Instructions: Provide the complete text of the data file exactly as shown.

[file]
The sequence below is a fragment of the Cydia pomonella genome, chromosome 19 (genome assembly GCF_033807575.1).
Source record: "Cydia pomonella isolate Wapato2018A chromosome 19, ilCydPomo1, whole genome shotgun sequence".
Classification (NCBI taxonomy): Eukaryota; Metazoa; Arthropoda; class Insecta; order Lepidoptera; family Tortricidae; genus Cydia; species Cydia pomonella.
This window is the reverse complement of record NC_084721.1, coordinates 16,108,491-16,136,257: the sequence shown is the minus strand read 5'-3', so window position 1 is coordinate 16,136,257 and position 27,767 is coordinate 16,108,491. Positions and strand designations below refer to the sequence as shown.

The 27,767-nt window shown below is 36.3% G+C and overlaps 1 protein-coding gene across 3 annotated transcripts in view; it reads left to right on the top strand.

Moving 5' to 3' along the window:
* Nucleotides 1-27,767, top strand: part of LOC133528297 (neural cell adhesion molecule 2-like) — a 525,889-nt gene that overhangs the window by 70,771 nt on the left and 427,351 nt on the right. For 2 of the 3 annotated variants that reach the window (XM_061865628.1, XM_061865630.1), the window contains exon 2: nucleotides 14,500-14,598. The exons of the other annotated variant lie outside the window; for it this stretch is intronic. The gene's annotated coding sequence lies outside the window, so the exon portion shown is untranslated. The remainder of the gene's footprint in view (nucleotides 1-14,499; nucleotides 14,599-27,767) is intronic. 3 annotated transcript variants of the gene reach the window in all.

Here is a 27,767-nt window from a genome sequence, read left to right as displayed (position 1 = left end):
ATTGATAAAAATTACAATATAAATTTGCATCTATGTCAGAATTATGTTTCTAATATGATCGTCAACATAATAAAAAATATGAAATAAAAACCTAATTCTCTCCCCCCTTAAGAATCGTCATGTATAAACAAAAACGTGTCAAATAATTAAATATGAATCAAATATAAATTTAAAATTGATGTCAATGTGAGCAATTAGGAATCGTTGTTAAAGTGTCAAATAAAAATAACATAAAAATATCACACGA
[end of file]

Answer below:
The sequence below is a fragment of the Cydia pomonella genome, chromosome 19 (genome assembly GCF_033807575.1).
Source record: "Cydia pomonella isolate Wapato2018A chromosome 19, ilCydPomo1, whole genome shotgun sequence".
Classification (NCBI taxonomy): Eukaryota; Metazoa; Arthropoda; class Insecta; order Lepidoptera; family Tortricidae; genus Cydia; species Cydia pomonella.
This window is the reverse complement of record NC_084721.1, coordinates 16,108,491-16,136,257: the sequence shown is the minus strand read 5'-3', so window position 1 is coordinate 16,136,257 and position 27,767 is coordinate 16,108,491. Positions and strand designations below refer to the sequence as shown.

The 27,767-nt window shown below is 36.3% G+C and overlaps 1 protein-coding gene across 3 annotated transcripts in view; it reads left to right on the top strand.

Moving 5' to 3' along the window:
* Nucleotides 1-27,767, top strand: part of LOC133528297 (neural cell adhesion molecule 2-like) — a 525,889-nt gene that overhangs the window by 70,771 nt on the left and 427,351 nt on the right. For 2 of the 3 annotated variants that reach the window (XM_061865628.1, XM_061865630.1), the window contains exon 2: nucleotides 14,500-14,598. The exons of the other annotated variant lie outside the window; for it this stretch is intronic. The gene's annotated coding sequence lies outside the window, so the exon portion shown is untranslated. The remainder of the gene's footprint in view (nucleotides 1-14,499; nucleotides 14,599-27,767) is intronic. 3 annotated transcript variants of the gene reach the window in all.

Here is a 27,767-nt window from a genome sequence, read left to right as displayed (position 1 = left end):
ATTGATAAAAATTACAATATAAATTTGCATCTATGTCAGAATTATGTTTCTAATATGATCGTCAACATAATAAAAAATATGAAATAAAAACCTAATTCTCTCCCCCCTTAAGAATCGTCATGTATAAACAAAAACGTGTCAAATAATTAAATATGAATCAAATATAAATTTAAAATTGATGTCAATGTGAGCAATTAGGAATCGTTGTTAAAGTGTCAAATAAAAATAACATAAAAATATCACACGA